published: Wed 7th Oct 2009

tipi 1 Tipis have played a part in the festival at Pilton since quite early days. Given the extraordinary power and beauty of these majestic structures they soon established themselves as part of the annual landscape at Worthy Farm, and one that many people would walk a long way to see. Individual tipis have always been dotted throughout the site as people get on with the day to day business of living in what is now the Acoustic Stage Field, over to East Holts, through the Healing Space, and up to the King's Meadow. There in the Sacred Space is the totem that accompanied them for many years, put up each time with attendant ceremonies. There is also usually the Rainbow Circle, a rather exclusive gathering for the Rainbow tribe, who are often so keen to keep an "open" circle that non-Rainbows are not allowed to join it. More recently the Rainbows have concentrated on their own summer camps and been less of a presence at the Festival although they can still be found adjacent to the new Tipi Field.

After some 20 years the tipi camping field was established as a designated space for any lodge that wished to be there. The snag at that time was that only about half the field was intended for this purpose, with the rest given over to Avalon crew and performers camping.

As those familiar with Festival politics will readily pitch camp attempting "real Fesitval spirit" toward their neighbours - the bottom line being that there really was not enough space for all as both fields grew in stature and popularity.

Eventually the tipis were considered worthy of their own complete space, and what had been the Tipi Circle (as you will see it on many old maps and site guides) became the Tipi Field - tipis only - pure and simple. There were some 165 of them in 2 great circles in 1999 and they moved to a new area near The Park in 2008.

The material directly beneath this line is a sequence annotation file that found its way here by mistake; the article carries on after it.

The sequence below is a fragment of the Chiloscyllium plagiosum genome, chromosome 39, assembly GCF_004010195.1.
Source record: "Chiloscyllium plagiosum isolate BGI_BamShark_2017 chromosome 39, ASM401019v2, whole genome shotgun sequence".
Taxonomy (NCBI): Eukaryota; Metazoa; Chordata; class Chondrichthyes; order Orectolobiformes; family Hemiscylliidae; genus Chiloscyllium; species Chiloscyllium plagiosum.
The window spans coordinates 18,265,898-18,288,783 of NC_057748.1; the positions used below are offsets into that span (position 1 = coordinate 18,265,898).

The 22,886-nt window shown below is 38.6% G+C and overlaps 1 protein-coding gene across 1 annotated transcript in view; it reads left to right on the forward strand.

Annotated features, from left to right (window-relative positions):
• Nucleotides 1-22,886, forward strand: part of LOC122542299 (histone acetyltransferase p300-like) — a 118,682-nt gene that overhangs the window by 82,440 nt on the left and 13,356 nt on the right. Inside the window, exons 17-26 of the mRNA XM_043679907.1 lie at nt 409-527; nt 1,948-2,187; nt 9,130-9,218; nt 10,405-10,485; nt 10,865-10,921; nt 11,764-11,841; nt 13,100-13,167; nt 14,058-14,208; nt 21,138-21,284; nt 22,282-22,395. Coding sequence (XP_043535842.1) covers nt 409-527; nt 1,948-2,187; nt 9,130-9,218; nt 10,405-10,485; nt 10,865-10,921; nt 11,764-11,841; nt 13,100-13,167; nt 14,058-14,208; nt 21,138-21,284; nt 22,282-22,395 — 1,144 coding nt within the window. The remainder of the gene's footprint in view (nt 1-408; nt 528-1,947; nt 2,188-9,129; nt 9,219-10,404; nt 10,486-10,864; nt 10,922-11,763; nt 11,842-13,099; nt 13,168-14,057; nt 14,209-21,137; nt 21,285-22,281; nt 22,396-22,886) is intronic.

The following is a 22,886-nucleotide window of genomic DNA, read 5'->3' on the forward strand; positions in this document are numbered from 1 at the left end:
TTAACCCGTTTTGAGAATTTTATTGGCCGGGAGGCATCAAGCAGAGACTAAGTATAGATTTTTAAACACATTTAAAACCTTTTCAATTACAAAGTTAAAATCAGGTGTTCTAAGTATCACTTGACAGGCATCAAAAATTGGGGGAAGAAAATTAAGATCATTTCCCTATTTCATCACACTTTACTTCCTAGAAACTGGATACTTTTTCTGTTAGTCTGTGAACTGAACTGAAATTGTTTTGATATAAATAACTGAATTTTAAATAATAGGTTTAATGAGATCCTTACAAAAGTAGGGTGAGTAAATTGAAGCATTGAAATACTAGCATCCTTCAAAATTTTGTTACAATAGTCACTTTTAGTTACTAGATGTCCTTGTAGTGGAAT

Much as everybody loved the concept of a true tipis only field, they all wanted to camp in it - whether they've got a tipi or not - usually not. Every year every excuse in the book was given - "but I've camped here for 15 years..." "but this is my spiritual home - I'll leave in the morning" "but I'm half Red Indian, er, Native American" "there's nowhere else on site left to camp" "but we were told to camp here in the Avalon Field" "the field organizer said we could put up our yurt/dome/Bedouin tent/bender/bus/housetruck/van/Combi/car here" "that's my mother/father/sister/brother/Granny in that tipi over there" "but you can't get a tipi under this bush man..."

tipi 2

In order to keep the Tipi Field as the Festival and Michael Eavis wanted it the tipis are now situated in the Tipi Field near the Stone Circle and adjacent to the Park area of the Festival, and vastly grown in number with an adjacent field offering Festival goers the chance to hire them in the Tipi Park.